The atmosphere becomes quiet and romantic as the night falls and the waves sound much louder but in the same time more calming. In the distance the city’s light start turning on and the darkness begins to take over slowly. It’s handy to have a light jacket because it gets windy and chilly very quickly, as soon as the sun sets.

The return walk took almost 3 hours and at return  the night lights welcomed us back to reality: busy, noisy and always fun Bondi.

Where to go on a daytrip from Sydney?

A perfect daytrip option from Sydney is the beautiful Royal National Park, well known for its outstanding Figure 8 pools.

How to get there?

Take the car. Although public transport can be an alternative, it’s rather complicated and time consuming. By car it’s just over an hour drive until you reach the National Park and you start the bush walk.

Explore

A pleasant aprox 15 min bush walk, most of the path is very easy, proper hiking shoes still convenient to wear.

The views are beautiful as you get a glimpse of the ocean.

It’s a bit of a challenge to reach the pool itself, as you must climb over some massive rocks for maybe around another 15 min. The proper hiking shoes come very handy at this stage.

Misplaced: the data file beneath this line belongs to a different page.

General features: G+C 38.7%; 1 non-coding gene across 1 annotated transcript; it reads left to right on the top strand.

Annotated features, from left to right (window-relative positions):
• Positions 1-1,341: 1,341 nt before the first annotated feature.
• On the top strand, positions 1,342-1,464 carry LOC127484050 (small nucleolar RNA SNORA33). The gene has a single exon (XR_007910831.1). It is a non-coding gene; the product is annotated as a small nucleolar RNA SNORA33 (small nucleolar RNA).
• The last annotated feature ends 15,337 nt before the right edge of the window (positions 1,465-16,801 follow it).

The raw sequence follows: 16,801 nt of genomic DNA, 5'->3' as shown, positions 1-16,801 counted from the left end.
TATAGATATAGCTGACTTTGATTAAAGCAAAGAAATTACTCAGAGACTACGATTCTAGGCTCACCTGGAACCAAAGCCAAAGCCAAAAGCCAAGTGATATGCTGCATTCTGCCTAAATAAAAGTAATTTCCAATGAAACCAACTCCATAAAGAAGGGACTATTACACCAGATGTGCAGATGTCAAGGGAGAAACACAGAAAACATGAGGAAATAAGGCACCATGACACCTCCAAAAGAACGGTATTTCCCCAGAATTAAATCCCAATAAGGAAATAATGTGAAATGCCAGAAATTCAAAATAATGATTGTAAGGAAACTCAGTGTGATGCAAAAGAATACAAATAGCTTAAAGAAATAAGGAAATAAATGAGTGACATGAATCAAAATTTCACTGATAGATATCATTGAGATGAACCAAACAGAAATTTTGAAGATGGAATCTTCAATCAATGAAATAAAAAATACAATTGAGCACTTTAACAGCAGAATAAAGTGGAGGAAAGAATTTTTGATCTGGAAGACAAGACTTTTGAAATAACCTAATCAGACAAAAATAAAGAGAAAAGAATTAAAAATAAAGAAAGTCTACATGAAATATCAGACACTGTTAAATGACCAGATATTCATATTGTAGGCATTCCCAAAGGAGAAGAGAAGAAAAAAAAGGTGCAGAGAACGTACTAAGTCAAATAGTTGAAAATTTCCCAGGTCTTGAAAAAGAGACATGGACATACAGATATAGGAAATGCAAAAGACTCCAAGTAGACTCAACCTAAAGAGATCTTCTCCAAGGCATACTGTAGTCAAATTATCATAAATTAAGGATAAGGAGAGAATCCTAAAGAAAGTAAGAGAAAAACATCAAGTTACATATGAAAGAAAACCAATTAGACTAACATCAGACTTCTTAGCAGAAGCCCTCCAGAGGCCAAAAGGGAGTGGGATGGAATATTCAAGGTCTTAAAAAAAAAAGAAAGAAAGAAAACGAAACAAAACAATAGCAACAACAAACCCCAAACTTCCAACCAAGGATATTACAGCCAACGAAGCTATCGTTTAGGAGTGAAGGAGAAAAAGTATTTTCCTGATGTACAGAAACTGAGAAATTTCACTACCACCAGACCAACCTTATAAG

When to go?

Definitely make sure you go when it’s low tide if you actually want to approach the pools.

As they are located at the age of the rocks, even if it’s low tide it can be a bit tricky to be around there.

The wind and waves can become your worst enemies and sadly I learnt that on the spot. Weather conditions and nature in Australia can be tough and unexpectedly dangerous.

Walking to the pools is already a slippery path, however the mood of the ocean must be your number one reason to be cautious.

As we were standing next to the Figure 8 pool a sudden wave that came out of nowhere and in a second washed us all off the rocks, smashing us to the ground and water splashing above my head. My water slide like experience lasted a few seconds, carried me aprox 4 meters and left me with a bleeding left foot, lost sunglassies and a damaged camera. Others ended up having way worse injuries but we all agreed that despite the event, Figure 8 pools is a cool place.

Just over an hour drive from Sydney, it’s a great place to escape the city and connect with the nature. Hiking, bush walks and several other outdoors activities are all available in the Royal National Park and Figure 8 pools is just a part of the beauty of this place.

New Years Eve in Sydney

The beauty of Sydney Harbour is on any given day mind blowing, but on New Year’s Eve it’s in particular stunning.